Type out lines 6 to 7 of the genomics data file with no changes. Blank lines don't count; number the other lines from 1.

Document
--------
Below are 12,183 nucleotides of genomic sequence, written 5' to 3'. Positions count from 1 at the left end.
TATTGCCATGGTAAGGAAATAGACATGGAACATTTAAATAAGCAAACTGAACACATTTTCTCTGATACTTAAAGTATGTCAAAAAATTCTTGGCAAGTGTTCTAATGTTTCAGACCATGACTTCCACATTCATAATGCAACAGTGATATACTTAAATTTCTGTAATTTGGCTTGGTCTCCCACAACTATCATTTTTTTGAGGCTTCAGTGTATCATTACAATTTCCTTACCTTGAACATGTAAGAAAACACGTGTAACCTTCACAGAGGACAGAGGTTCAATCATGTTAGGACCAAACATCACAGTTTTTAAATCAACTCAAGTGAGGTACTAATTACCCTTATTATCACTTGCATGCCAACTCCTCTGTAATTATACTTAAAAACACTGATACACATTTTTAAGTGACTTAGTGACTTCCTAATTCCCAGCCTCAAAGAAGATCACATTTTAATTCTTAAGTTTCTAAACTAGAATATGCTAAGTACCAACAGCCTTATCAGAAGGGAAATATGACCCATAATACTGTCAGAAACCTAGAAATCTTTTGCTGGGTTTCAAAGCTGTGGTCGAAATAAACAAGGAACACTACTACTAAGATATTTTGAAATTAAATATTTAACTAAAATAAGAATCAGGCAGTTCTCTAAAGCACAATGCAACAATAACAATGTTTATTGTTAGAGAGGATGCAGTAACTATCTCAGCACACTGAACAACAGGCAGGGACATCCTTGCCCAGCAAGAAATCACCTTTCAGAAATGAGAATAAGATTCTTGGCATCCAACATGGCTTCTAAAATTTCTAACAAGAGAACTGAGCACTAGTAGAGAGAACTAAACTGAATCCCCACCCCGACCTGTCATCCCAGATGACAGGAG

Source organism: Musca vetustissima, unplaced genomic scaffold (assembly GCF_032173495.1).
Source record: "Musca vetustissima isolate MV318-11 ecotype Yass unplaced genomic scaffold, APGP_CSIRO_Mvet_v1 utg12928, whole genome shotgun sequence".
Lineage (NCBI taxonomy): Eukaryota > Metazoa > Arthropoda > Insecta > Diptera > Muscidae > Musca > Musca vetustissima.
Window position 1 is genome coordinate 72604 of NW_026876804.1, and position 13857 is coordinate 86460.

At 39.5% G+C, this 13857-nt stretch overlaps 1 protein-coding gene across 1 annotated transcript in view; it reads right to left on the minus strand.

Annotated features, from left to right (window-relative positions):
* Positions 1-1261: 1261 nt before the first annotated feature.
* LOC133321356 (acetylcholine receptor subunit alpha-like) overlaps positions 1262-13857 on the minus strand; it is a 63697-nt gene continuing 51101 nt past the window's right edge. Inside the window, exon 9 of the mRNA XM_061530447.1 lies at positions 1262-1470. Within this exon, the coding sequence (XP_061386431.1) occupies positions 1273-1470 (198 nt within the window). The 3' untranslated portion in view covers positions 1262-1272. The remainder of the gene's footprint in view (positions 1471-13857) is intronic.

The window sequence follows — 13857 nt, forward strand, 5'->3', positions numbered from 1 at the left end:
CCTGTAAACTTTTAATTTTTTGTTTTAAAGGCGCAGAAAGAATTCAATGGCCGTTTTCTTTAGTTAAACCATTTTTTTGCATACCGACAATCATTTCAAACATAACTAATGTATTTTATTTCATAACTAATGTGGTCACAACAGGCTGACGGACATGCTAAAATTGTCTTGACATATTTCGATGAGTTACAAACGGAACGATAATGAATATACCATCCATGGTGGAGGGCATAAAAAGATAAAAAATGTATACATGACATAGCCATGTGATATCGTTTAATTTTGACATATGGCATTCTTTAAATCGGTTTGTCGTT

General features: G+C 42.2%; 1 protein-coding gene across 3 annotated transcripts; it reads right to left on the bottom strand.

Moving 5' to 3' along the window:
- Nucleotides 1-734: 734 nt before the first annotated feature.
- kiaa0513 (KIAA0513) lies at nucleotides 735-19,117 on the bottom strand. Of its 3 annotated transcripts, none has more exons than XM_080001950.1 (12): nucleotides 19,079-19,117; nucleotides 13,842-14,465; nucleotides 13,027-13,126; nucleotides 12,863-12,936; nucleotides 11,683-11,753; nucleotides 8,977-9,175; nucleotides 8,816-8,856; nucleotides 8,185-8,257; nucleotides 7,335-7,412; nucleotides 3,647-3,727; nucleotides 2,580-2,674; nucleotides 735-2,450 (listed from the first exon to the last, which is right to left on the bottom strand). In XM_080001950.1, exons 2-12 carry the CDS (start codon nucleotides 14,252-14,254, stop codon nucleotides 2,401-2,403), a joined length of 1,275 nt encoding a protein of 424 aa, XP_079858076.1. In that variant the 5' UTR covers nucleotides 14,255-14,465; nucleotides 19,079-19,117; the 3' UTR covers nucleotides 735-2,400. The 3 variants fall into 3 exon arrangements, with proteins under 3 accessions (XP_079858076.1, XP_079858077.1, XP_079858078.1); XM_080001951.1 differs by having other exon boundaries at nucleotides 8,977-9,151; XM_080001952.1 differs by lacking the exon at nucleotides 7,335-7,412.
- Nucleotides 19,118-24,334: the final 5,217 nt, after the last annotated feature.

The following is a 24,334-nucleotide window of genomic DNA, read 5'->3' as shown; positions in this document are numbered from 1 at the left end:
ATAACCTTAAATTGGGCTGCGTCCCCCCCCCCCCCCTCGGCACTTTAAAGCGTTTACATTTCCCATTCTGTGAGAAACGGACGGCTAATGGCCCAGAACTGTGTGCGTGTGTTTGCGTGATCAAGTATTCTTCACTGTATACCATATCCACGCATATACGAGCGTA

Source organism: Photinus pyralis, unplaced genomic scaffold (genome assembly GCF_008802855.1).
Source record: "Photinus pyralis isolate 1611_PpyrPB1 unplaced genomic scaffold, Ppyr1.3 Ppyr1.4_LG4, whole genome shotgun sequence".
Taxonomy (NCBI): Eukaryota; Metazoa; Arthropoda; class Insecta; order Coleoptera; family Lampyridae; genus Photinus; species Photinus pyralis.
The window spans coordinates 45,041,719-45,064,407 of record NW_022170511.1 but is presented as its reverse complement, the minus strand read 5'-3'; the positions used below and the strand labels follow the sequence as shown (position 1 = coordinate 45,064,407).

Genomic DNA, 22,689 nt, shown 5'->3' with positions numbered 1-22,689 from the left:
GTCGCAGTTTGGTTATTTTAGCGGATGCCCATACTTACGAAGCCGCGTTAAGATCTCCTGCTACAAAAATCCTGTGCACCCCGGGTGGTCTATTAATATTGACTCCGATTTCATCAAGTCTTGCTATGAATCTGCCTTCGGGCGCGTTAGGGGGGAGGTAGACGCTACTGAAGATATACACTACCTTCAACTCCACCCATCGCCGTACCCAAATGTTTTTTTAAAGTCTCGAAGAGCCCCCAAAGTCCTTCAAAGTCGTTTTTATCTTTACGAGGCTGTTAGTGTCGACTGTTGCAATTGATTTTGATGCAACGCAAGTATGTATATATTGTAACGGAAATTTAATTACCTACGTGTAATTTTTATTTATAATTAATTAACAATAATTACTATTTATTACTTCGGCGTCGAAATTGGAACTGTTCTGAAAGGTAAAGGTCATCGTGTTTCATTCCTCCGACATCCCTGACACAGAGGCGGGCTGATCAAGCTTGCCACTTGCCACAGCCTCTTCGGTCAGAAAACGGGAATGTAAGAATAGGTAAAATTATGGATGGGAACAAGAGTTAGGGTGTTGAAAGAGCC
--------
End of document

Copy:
Window position 1 is genome coordinate 72604 of NW_026876804.1, and position 13857 is coordinate 86460.

At 39.5% G+C, this 13857-nt stretch overlaps 1 protein-coding gene across 1 annotated transcript in view; it reads right to left on the minus strand.